Generally, garden buildings in the UK do not require planning permission. There are, however, a few exceptions to this, so it’s useful to know these depending on the intended size, placement, and purpose of your garden room.
Garden Rooms for general home use
Garden rooms are classed as outbuildings in UK planning law and, as such, fall under permitted development rights the majority of the time, and therefore, do not require planning permission. This is an advantage over other options for extending your living space as the process is quick and simple.
However, if you live in a flat or maisonette, or in a listed building, you will not have permitted development rights and will need to obtain garden room planning permission. This is also the case if you live in a conservation area, National Park, World Heritage site or area of outstanding natural beauty. If your property has been converted into a house previously, or has undergone a change or use, then it may not have the permitted development rights and would require full planning permission.
Provided that none of the above restrictions apply to your property type or location, you can usually go ahead without planning permission if your proposed garden room falls within the following criteria:
- It will not contain any sleeping facilities and is not intended to be used as self-contained living accommodation.
- It is single storey and less than 3m high (or 4m if it has a dual-pitched roof).
- It doesn’t have a veranda, balcony or raised platform.
- The eaves are no more than 2.5m above the ground.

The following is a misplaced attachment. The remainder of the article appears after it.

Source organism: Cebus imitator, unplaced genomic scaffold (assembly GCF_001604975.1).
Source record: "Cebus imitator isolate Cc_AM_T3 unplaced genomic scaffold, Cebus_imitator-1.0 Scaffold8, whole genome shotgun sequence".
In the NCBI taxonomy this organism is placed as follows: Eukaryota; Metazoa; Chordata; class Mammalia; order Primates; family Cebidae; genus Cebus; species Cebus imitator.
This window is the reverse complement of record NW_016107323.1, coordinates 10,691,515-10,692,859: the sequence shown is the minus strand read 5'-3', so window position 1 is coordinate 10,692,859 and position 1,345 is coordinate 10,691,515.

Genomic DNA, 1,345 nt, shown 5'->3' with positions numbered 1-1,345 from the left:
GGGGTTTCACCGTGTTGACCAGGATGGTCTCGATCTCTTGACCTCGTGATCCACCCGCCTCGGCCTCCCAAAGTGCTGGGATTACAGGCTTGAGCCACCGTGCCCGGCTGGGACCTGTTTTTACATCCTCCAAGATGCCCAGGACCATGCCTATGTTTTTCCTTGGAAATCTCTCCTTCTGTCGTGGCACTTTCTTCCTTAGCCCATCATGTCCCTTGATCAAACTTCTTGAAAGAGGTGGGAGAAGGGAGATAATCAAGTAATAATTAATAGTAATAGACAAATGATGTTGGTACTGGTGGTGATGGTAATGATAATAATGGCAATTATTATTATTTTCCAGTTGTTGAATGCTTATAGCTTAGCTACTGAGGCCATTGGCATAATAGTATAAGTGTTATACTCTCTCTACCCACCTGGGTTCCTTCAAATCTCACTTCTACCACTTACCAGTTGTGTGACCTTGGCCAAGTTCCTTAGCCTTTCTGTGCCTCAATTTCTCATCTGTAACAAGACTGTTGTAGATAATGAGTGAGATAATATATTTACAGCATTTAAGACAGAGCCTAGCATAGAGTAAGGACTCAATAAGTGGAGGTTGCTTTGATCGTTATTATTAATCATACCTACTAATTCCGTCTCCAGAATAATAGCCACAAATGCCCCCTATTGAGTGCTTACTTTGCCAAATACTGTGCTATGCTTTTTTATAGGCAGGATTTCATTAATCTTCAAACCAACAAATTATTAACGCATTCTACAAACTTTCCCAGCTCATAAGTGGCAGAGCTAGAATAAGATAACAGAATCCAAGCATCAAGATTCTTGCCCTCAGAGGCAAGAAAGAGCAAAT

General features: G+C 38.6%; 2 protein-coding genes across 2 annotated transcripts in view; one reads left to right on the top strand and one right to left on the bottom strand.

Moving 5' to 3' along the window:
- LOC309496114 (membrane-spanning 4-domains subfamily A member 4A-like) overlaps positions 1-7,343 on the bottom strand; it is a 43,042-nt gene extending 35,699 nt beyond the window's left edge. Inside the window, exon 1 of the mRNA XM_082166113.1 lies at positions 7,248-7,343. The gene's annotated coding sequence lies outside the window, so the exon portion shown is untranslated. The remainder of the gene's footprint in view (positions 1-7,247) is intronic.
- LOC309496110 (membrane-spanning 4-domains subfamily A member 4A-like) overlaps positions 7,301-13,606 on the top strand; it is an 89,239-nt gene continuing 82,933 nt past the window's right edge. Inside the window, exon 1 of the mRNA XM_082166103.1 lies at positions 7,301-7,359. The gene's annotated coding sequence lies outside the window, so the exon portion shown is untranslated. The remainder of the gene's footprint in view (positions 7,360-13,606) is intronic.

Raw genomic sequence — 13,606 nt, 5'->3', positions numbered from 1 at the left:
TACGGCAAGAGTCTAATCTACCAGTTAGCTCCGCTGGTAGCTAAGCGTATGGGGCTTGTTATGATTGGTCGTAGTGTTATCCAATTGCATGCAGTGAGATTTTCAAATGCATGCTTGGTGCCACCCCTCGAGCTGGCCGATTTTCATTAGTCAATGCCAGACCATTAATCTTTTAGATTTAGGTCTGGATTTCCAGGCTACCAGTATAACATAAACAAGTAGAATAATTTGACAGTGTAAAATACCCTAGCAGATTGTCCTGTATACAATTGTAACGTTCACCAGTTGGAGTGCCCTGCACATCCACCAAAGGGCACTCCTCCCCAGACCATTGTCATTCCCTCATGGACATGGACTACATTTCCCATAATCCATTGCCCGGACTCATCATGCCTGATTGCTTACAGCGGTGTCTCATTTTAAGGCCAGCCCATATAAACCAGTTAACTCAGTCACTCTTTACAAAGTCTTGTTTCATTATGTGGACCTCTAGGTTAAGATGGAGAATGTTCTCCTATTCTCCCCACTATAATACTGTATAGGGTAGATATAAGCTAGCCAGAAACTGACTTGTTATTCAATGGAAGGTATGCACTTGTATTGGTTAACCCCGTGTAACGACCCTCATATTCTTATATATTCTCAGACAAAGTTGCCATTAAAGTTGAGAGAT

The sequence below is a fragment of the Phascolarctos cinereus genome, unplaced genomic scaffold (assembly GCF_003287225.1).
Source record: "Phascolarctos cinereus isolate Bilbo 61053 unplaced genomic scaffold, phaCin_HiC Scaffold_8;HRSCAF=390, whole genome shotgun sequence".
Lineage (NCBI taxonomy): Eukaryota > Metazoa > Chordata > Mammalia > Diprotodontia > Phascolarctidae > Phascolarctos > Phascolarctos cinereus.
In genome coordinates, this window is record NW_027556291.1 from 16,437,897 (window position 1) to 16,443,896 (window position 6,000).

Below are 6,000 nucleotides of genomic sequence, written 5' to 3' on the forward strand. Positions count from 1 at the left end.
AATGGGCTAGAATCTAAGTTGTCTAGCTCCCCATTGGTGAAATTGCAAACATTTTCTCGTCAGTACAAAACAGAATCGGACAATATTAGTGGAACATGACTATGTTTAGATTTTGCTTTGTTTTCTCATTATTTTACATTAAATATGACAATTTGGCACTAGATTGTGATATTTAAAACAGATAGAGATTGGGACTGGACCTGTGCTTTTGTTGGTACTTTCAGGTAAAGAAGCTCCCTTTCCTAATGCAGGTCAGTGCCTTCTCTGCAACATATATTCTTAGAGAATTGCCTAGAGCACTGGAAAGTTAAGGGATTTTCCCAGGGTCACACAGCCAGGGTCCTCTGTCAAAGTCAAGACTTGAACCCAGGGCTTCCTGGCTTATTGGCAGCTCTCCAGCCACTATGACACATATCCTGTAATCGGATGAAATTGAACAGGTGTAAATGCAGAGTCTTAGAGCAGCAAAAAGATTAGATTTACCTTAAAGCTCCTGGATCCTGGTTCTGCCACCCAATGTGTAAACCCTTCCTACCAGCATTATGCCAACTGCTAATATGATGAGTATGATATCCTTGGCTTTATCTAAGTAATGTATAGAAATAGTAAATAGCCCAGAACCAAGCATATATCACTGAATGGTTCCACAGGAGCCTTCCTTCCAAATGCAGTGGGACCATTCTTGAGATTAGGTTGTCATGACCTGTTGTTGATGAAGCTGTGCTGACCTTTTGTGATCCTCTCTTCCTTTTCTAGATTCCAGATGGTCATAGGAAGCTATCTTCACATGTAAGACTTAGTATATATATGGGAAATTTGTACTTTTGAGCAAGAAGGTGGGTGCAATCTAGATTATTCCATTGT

The location and size of the garden room will also need to be taken into consideration. Garden rooms cannot be placed in the front of your home, and the total area of all building on your property, including any other sheds, conservatories, garages, extensions, and other outbuildings must not cover more than 50% of the total area of your property. Please visit the Which website for more information.
Garden Rooms used for Work and Business Purposes
Garden buildings are often used as garden offices to allow for privacy and a professional separation from home life. Most of the time, planning permission is not required as this would likely come under permitted use of an outbuilding, provided that it doesn’t change the main use of your home. However, if you are using it for more than working alone on a computer and the phone, for example holding face-to-face client meetings, or an exercise class, then you may need to ask your council for planning permission due to the potential impact on your surrounding neighbours.
Should you wish to add plumbing facilities to your garden room, you will need to check with your local council as to whether they would require you to have planning permission for this. Adding a power supply generally doesn’t require planning permission, provided that all electrical work complies with Building Regulations, specifically Part P. If these electrical works are extensive then you will have to notify your local authority building control to ensure they meet all safety regulations.
If you have any questions relating to garden rooms and garden offices, then please get in touch with the friendly team at Design Build Space today. Or, visit our useful frequently asked question page.